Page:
Rawls’ Difference principle provides a framework that could help with vaccine distribution and the greater challenge of ending the pandemic completely. The Difference principle, states that inequalities are acceptable as long as actions are taken to remedy these inequalities. As mentioned earlier, this virus may act indiscriminately, but people are put in positions based on inequalities that may change their chances of infection. In terms of vaccine distribution, an honest effort to remedy these inequalities would include getting the vaccine to groups who have been hit the hardest by the virus so that they have a better chance of fighting off the virus and limiting spread. “The committee, which is composed of outside experts, last met in late June, when they discussed prioritizing vaccines for health-care workers, the elderly, and those with underlying conditions. They also considered prioritizing vaccination by race, given the racial disparities in COVID-19 cases” (Zhang). This comparison to Rawls’ theory brings up questions of how these disadvantaged communities were put into this position in the first place, and brings up the other component to the Differences Principle, equal opportunity to office. In giving all individuals equal opportunity to office, would these social determinants of COVID have been alleviated or better identified? Can some of these structural inequalities be resolved so this country can battle future pandemics more equitably?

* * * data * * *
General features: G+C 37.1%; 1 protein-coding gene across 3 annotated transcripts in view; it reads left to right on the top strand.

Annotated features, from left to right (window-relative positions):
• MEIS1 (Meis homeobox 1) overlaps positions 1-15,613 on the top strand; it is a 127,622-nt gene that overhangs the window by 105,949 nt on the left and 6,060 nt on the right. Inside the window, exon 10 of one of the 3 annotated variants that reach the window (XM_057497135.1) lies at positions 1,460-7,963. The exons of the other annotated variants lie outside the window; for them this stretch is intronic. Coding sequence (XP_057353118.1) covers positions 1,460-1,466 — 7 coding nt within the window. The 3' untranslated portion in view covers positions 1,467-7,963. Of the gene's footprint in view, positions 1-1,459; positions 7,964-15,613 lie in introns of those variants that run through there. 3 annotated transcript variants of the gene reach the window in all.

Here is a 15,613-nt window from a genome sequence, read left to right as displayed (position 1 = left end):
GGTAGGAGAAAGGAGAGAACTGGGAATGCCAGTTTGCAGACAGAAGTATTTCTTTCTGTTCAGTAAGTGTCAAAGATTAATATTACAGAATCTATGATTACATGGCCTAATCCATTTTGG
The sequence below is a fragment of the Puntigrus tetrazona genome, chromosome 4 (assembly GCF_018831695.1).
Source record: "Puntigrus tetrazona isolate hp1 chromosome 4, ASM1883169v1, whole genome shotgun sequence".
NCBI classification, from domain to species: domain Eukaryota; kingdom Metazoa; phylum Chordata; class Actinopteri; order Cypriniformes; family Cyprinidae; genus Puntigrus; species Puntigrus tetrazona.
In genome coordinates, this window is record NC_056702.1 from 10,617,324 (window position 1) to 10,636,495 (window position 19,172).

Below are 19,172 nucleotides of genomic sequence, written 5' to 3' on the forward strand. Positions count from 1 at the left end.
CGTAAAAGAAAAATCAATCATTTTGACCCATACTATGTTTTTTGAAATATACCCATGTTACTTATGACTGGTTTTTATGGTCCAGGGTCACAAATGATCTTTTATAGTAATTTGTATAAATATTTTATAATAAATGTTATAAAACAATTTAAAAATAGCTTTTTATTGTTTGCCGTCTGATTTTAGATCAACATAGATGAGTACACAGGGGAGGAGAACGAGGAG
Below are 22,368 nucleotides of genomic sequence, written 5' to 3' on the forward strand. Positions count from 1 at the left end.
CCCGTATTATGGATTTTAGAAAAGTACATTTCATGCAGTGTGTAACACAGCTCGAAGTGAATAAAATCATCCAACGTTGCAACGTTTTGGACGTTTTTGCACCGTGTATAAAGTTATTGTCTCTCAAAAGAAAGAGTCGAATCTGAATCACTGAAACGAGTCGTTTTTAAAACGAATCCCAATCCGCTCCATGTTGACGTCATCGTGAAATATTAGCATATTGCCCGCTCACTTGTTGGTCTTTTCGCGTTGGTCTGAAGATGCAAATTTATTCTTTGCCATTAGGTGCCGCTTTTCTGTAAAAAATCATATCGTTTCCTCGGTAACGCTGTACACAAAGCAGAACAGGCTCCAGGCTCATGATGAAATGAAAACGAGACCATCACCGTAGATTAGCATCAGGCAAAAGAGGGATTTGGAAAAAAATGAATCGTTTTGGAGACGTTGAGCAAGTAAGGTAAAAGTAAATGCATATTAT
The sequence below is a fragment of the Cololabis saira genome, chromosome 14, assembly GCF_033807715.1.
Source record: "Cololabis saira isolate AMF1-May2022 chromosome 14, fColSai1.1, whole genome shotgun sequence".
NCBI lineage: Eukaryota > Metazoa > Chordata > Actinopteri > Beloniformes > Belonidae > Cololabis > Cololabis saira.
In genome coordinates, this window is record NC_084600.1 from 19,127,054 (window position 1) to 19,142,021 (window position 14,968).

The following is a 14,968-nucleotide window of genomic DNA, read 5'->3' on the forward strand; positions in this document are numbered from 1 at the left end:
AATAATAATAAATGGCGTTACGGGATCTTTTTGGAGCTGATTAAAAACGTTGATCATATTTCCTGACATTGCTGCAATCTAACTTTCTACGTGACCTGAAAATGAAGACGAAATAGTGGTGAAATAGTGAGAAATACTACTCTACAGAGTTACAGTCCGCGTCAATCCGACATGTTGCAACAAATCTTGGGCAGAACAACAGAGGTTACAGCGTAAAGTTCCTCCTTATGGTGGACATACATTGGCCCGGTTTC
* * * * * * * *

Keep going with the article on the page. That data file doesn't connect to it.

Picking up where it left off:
Maximizing Utility or Maximizing Profit

The second part of The Immortal Life of Henrietta Lacks by Rebecca Skloot, traces the different paths taken by HeLa and Henrietta Lacks. The immortal cells, called “HeLa”, become an essential tool for scientific research in countless fields. Initially, the cells are distributed freely by Dr. Gey, the scientist who harvested the sample. But demand grows quickly and the cells are soon the center of an entirely new area of scientific study, cell culture. The cells and the industry quickly become profitable. HeLa cells eventually become “general scientific property” (Skloot 104). While HeLa and scientific research are booming, Henrietta’s family struggles in difficult living situations, lacking money, education or most importantly, healthcare. This shows the completed division between Henrietta Lacks, the African American woman from Turner’s Station, into HeLa, cells only known for their furious division and accompanying range of discoveries.

Pomerat’s declaration that HeLa cells belong to the entire scientific community represents a very utilitarian view of research. From the utilitarian perspective, the free distribution of these cells results in huge benefits at relatively low cost. At this point, these cells are largely viewed as an object–a cargo that should be shipped carefully, a substrate that can be endlessly poked and prodded. Because of the biomedical success of HeLa cells, they contributed to the overall good of society. This was likely the thought process followed by Gey and other researchers who were instrumental in HeLa’s spread. This utilitarian approach follows the methods of collaboration and sharing of new discoveries common in the sciences.